Advertisement
YOU ARE HERE: LAT HomeCollectionsSecurities

Stock of AST Research Falls 27% After Firm Says It Will Post Loss : Technology: Irvine computer maker's troubles apparently prompted a general selloff in technology shares.

September 02, 1994|JAMES S. GRANELLI and HOPE HAMASHIGE | TIMES STAFF WRITERS

Wall Street investors hammered computer maker AST Research Inc. on Thursday, driving down its stock price 27% after the company said it would post a loss for the current quarter.

The Irvine-based company, whose rapid growth has surpassed the industry's pace for the past year, led a general Wall Street disenchantment with computer company stocks as investors fretted over large inventories and steep price cuts that may ultimately reduce their dividends this year.

AST stock fell $4.94 a share to close at $13.06 in Nasdaq trading. About 14.9 million AST shares changed hands, making it the most heavily traded Wall Street issue.

Although other computer makers' shares also declined Thursday, analysts said the problems at AST--an unusual confluence of product delays, parts shortages and atypically lower profit margins--are specific to the company. The entire industry, though, may feel the pressures of recent retail price cuts of 20% to 27% if the discounts fail to generate a boom in sales, analysts said.

"People are very skittish about whether the industry is in good shape or in bad shape," said analyst Richard S. Chu at Cowen & Co. in Boston.

Given that uneasiness, AST's troubles appeared to trigger a general selloff in technology shares, said analyst Philip Rueppel at the brokerage Alex. Brown & Sons in New York.

The AST stock skid was no surprise. The company reported late Wednesday that it expects a loss for its fiscal first quarter, which ends Sept. 30. The severe beating the stock took was not an overreaction, Rueppel said.

Based on AST's own projections, analysts had expected the company to post earnings of between 20 cents and 30 cents a share for the first quarter. Now they anticipate a loss of between 35 cents and 75 cents a share. Revenue, which had been expected to keep up with the latest quarter's total of $585 million, is now likely to be as much as $70 million less, Rueppel said.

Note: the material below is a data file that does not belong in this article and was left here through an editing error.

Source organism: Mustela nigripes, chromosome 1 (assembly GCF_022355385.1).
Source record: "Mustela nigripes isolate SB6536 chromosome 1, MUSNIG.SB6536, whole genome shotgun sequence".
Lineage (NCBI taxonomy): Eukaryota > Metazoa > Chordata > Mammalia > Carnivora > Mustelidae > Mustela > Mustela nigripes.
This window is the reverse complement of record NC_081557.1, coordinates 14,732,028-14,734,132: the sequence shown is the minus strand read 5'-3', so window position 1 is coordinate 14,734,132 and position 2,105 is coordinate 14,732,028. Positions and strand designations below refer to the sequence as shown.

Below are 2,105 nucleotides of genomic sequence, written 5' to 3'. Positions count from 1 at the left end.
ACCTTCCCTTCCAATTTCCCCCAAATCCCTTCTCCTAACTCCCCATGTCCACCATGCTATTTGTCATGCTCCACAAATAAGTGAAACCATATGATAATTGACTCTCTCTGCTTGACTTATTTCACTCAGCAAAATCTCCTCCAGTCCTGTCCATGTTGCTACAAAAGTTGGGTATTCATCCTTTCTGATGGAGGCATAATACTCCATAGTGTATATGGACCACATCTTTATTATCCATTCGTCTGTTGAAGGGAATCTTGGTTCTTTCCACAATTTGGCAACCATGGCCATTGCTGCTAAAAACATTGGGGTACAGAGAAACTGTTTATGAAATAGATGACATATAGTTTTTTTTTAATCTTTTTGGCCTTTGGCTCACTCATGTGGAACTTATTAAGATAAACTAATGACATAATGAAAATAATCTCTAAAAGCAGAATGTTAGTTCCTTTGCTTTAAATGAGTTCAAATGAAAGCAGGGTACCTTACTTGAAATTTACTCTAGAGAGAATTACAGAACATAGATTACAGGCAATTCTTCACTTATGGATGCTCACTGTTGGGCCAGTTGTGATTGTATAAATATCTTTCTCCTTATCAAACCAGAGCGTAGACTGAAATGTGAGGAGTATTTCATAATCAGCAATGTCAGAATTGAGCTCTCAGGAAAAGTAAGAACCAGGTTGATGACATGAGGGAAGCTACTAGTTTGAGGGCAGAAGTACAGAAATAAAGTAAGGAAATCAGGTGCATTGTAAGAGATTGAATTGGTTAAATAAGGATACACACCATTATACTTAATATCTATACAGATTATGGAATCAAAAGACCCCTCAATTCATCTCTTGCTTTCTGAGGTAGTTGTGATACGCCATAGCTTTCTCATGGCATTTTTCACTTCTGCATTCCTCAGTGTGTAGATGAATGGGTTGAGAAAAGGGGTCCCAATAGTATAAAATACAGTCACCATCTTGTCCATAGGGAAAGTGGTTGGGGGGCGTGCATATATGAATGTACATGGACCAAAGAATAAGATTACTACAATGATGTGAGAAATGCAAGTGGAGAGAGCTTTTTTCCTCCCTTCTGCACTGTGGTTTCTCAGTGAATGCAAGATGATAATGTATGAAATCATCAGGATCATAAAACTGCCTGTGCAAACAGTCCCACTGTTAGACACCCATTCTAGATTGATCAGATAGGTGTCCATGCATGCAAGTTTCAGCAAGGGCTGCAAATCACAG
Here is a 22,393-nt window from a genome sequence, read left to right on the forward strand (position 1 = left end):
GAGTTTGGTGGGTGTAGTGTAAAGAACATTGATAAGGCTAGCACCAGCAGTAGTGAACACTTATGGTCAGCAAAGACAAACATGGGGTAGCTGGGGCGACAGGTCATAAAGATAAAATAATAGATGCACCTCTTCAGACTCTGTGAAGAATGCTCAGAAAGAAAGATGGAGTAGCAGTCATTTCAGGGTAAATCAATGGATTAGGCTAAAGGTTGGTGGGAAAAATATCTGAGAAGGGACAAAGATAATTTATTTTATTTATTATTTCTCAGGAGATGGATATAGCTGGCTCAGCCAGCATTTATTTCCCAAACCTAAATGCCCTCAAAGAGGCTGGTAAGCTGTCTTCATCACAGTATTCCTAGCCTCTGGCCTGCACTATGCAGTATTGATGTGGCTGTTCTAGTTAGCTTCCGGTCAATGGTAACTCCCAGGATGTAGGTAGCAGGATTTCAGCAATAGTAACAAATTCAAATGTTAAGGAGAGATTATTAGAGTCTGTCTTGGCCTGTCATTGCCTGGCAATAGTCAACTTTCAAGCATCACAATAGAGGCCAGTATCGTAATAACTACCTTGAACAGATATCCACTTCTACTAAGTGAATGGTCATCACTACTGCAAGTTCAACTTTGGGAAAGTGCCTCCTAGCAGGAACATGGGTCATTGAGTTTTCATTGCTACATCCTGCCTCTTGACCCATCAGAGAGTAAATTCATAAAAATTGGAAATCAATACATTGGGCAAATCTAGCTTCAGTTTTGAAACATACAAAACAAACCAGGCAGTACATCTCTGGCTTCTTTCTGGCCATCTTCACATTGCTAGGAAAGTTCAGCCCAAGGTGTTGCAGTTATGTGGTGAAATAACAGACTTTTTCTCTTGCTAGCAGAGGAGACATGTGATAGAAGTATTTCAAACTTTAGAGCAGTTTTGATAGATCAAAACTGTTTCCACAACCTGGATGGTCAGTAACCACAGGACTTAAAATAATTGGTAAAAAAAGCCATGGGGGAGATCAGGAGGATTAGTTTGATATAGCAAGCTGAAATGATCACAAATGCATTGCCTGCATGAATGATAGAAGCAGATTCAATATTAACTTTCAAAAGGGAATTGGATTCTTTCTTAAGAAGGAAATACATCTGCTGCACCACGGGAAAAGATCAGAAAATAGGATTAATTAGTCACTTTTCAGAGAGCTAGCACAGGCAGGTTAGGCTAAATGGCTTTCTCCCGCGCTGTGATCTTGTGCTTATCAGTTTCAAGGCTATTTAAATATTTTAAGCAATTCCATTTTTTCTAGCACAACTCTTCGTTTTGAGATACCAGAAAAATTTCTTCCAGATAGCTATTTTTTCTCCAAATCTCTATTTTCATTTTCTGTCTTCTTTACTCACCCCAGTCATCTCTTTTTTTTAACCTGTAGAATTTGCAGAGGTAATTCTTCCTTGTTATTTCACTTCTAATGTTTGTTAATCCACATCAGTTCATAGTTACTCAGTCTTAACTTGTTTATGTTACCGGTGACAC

The stock's decline took a chunk out of the net worth of AST's biggest shareholder, co-founder and Chairman Safi U. Qureshey, who owns 10.1% of the company's shares. The value of his personal holdings fell $15.9 million. No other individual owns more than 1% of the stock.

Qureshey was in China on Thursday with a Commerce Department delegation and could not be reached for comment.

AST's announcement Wednesday "came out of the blue," said analyst William J. Milton Jr. at Brown Bros. Harriman in New York. He and other analysts had attended a daylong meeting with AST officials Aug. 2 near Dallas, he said, and "there was no hint that this was coming. This all happened in the last 30 days."

Milton said that AST's product delays, reduced prices and increased advertising to sell its older inventory were already beginning to affect the company when Compaq Computer Corp. slashed prices 22% on some models 10 days ago. International Business Machines Corp. and Digital Equipment Corp. followed with reductions of as much as 27%.

AST will have to compete in the latest round of cuts by offering even its new products at lower-than-anticipated prices, said James T. Schraith, AST president.

Given the fierce competition, AST's new-product delays could not have come at a worse time. The company, which already has the lowest profit margin among major computer manufacturers, had expected to bring new laptop and desktop models to market in August, but it is only now shipping them.

When AST's Bravo MS, a desktop model driven by the latest Pentium microprocessor, makes its debut soon, the company will be forced to lower the price. Likewise, AST's new laptop model will probably hit the stores at a less-than-hoped-for price.

The last time the industry resorted to major price cuts to sell a backlog of inventory was in 1992, and that created "significant" increased demand, said David Dukes, co-chairman of Ingram Micro Inc. in Santa Ana, the nation's leading computer distributor.

"That's where we are again," he said. "But this time, (profit) margins are dramatically lower than in '91, and manufacturers can't afford to let this price cut not spur demand. They need to have volume, and I'm optimistic that that's going to happen."

But other observers are less optimistic, and some analysts are downgrading their recommendations on technology stocks. SoundView Financial Group Inc., for instance, recently switched from "buy" recommendations on Compaq and Microsoft Corp. to "hold."

As for AST, its stock probably will likely hover around $13 a share for some time, said James Reynolds, an analyst with Wedbush Morgan Securities in Los Angeles. Much will depend on how aggressive the industrywide cost-cutting becomes, he said.

Schraith said AST expected to be hit hard Thursday. "Any time you disappoint your investors and the financial community, you'll see reactions of this sort," he said.

Both he and analysts say they expect AST to break even in its second fiscal quarter, which begins Oct. 1, and be profitable for the rest of its fiscal year.

Advertisement
Los Angeles Times Articles
|
|
|